• It has definitely been used until today more than ca. 200 days in Trick-Higlinine sessions
  • It has been used on rather short and tight highlines (polyester around 30-40m)
  • You are trying trick-highlining and bouncing and maybe still falling a lot on a Highline with a body weight of more than 75kg
  • You are using it for perma-riggs (non-stop rigged and under tension)
  • You are using it often for beginner lines (short and tight) on festivals with high amount of leash-falls


  • ALWAYS make a weblock back up as indicated in our manual
  • Avoid short line (30-40m) trick-highlining on polyester webbing with those weblocks
  • Avoid using it in perma-riggs, short and tight beginner lines
  • If you don’t know about the past of your SLACKIBLOC (2017+2018), you feel like it’s rather old and a back-up solution is not enough? We offer you to send it to us for testing.
  • Your weblock has been really highly used?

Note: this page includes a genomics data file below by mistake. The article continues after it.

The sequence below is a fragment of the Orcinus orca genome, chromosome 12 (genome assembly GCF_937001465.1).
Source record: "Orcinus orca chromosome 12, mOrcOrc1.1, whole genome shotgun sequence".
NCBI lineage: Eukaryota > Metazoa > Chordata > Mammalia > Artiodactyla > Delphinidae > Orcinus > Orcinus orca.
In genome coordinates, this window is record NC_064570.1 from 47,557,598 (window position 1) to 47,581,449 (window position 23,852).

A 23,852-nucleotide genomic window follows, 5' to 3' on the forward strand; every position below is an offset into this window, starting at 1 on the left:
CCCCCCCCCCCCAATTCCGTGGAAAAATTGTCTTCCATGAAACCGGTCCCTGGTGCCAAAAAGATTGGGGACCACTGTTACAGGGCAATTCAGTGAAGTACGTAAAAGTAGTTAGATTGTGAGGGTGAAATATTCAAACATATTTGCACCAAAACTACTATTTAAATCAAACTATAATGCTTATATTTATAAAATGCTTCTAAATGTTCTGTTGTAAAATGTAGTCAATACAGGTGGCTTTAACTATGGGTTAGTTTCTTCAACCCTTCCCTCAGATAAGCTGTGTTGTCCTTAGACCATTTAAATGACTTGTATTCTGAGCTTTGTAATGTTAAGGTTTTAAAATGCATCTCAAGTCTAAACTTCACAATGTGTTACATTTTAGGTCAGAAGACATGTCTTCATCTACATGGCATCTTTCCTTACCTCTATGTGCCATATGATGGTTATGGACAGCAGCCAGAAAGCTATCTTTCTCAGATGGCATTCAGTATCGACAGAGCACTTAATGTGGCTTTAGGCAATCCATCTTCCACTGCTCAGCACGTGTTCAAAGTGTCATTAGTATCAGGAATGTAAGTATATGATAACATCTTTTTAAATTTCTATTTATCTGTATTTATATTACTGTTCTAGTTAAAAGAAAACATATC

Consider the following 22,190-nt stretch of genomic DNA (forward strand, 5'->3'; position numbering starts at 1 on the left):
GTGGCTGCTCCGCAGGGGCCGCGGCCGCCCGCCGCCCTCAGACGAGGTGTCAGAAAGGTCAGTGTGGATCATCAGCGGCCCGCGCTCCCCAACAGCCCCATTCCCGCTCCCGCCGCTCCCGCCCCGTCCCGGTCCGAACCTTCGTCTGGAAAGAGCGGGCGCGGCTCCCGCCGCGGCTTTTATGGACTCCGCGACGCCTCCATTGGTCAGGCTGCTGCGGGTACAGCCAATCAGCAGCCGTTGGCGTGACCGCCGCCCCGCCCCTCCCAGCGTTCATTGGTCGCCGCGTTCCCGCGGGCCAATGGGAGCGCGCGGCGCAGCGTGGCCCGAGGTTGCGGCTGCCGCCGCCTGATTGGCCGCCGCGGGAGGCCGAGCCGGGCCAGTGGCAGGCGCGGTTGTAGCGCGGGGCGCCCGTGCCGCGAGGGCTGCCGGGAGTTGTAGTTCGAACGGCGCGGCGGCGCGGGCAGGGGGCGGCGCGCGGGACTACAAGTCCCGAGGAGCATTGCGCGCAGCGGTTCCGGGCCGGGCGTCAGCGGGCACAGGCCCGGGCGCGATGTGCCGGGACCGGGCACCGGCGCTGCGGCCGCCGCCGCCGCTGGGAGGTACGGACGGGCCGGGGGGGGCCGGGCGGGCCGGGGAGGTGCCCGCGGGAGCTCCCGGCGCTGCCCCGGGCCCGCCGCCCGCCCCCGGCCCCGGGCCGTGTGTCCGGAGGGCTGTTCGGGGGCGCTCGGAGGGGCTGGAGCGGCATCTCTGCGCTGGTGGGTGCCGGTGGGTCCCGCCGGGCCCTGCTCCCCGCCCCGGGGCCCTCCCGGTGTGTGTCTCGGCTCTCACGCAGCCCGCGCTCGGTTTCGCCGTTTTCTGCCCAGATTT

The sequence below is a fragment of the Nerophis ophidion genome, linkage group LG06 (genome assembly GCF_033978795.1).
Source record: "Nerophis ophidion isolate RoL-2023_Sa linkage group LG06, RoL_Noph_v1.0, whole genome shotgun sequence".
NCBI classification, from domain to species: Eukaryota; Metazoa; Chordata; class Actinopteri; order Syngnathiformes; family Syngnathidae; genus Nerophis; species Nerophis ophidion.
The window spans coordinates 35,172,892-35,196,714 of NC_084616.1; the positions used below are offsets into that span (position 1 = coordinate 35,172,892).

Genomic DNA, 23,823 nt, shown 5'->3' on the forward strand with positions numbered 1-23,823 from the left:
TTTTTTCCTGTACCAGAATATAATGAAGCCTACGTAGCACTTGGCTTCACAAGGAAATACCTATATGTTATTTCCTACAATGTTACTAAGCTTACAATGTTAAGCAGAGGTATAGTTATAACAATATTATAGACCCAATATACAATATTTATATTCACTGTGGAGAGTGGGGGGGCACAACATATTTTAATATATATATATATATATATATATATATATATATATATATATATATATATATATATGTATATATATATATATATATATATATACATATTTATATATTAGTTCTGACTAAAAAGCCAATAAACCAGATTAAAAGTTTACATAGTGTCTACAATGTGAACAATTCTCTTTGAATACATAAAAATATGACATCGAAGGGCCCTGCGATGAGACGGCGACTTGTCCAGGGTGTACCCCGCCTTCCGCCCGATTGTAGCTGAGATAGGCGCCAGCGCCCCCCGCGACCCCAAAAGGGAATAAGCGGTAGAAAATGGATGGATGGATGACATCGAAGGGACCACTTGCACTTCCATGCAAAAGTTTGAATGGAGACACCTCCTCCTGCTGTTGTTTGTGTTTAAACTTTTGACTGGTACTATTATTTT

Please send us an email with the subject “TIRED SLACKIBLOC” at [email protected]. A return may be possible for further testing purposes and a replacement shall be sent to you (a SLACKIBLOC* from more recent, differently treated batches).

*The new SLACKIBLOC SH and SR version are heat-treated before and after bending, in order to delete any risk of internal cracks and strains - Cyclic testing has been organised for testing in March 2021 The new SLACKIBLOC SR isn’t bent at all, the metal plates are left straight and no bending is needed for the production process.


How do I know if my SLACKIBLOC is from this older series?